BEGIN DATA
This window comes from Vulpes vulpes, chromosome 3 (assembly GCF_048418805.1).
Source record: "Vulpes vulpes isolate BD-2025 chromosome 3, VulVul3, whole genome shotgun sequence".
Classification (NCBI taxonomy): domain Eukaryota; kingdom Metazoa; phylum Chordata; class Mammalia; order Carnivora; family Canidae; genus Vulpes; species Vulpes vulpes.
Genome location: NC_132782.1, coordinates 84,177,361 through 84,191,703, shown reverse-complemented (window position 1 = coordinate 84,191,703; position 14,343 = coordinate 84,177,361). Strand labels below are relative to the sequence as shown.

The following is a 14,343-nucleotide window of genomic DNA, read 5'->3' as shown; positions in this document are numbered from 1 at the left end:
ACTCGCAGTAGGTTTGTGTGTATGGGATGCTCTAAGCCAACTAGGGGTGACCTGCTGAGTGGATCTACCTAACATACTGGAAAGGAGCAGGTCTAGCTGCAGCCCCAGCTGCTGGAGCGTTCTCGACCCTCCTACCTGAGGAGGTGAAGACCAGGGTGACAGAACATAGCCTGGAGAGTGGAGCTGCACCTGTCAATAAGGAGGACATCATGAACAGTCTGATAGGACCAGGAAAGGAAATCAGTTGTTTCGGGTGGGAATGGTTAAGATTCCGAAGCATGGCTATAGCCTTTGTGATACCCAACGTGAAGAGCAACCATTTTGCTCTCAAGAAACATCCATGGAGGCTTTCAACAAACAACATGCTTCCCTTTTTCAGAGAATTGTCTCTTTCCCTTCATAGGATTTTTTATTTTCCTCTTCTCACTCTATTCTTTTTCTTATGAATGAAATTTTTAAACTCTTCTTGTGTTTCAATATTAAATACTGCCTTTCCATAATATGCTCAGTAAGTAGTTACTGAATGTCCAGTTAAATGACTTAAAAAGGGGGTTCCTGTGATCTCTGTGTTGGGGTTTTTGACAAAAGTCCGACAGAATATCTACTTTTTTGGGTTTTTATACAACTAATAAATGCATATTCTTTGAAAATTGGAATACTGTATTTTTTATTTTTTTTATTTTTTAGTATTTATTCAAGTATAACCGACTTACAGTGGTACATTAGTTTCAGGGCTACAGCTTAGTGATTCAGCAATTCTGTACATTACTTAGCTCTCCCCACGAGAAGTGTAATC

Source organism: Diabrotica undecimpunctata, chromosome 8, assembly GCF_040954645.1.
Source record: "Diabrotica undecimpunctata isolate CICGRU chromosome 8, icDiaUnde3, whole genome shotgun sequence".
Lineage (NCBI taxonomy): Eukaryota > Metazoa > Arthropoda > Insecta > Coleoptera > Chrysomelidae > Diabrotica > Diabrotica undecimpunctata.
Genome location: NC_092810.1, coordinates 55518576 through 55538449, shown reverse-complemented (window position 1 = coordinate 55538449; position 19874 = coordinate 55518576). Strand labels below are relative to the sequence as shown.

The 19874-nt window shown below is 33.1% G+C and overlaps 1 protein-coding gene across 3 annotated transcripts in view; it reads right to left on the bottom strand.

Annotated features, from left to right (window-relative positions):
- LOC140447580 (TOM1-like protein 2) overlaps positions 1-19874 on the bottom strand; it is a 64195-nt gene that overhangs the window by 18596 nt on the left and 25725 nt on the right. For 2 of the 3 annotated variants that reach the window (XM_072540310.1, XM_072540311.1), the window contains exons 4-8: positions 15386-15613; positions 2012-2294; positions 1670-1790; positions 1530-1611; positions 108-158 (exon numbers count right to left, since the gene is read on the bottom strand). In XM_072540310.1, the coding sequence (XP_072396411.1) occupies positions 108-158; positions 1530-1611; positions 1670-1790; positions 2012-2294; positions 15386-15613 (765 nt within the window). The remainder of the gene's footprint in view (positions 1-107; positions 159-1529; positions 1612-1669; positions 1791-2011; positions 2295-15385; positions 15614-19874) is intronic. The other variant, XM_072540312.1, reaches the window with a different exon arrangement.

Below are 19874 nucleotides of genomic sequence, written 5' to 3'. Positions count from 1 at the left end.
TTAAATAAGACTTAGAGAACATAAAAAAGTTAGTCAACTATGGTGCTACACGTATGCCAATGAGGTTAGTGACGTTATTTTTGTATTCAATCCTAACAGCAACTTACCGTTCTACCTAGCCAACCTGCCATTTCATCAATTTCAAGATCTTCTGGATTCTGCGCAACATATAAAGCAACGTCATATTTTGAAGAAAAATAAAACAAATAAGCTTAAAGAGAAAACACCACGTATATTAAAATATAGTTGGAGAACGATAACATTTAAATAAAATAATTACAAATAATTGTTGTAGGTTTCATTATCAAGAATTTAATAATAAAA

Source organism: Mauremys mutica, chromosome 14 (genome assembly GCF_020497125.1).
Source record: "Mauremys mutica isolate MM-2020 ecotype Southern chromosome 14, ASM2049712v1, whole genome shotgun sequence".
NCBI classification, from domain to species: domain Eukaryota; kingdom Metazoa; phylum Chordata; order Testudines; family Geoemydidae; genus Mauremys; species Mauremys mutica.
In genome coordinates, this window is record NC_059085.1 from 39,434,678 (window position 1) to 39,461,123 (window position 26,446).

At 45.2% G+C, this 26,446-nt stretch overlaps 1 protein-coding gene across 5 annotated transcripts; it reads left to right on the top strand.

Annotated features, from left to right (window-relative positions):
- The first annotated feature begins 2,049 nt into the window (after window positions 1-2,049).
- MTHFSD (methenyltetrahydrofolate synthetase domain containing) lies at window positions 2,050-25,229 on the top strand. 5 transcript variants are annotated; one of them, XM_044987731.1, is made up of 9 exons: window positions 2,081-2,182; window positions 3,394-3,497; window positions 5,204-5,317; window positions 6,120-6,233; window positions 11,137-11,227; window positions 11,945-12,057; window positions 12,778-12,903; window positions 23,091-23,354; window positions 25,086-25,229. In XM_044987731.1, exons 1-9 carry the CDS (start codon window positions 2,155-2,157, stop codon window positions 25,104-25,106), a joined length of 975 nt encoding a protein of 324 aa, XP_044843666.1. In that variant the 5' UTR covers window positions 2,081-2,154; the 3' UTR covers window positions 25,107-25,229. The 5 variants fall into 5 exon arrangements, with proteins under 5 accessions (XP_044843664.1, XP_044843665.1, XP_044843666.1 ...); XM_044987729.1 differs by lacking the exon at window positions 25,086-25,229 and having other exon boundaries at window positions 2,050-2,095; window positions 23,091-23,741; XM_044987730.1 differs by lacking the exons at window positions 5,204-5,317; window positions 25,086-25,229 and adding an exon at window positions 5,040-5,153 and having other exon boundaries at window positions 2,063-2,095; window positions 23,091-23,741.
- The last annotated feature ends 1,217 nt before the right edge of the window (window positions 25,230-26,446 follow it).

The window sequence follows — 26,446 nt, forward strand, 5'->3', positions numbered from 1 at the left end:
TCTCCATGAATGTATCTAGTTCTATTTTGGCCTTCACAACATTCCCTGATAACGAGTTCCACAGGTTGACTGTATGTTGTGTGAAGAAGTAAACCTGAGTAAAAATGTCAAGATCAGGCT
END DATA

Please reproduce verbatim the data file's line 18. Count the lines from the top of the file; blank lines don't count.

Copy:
NCBI classification, from domain to species: domain Eukaryota; kingdom Metazoa; phylum Chordata; order Testudines; family Geoemydidae; genus Mauremys; species Mauremys mutica.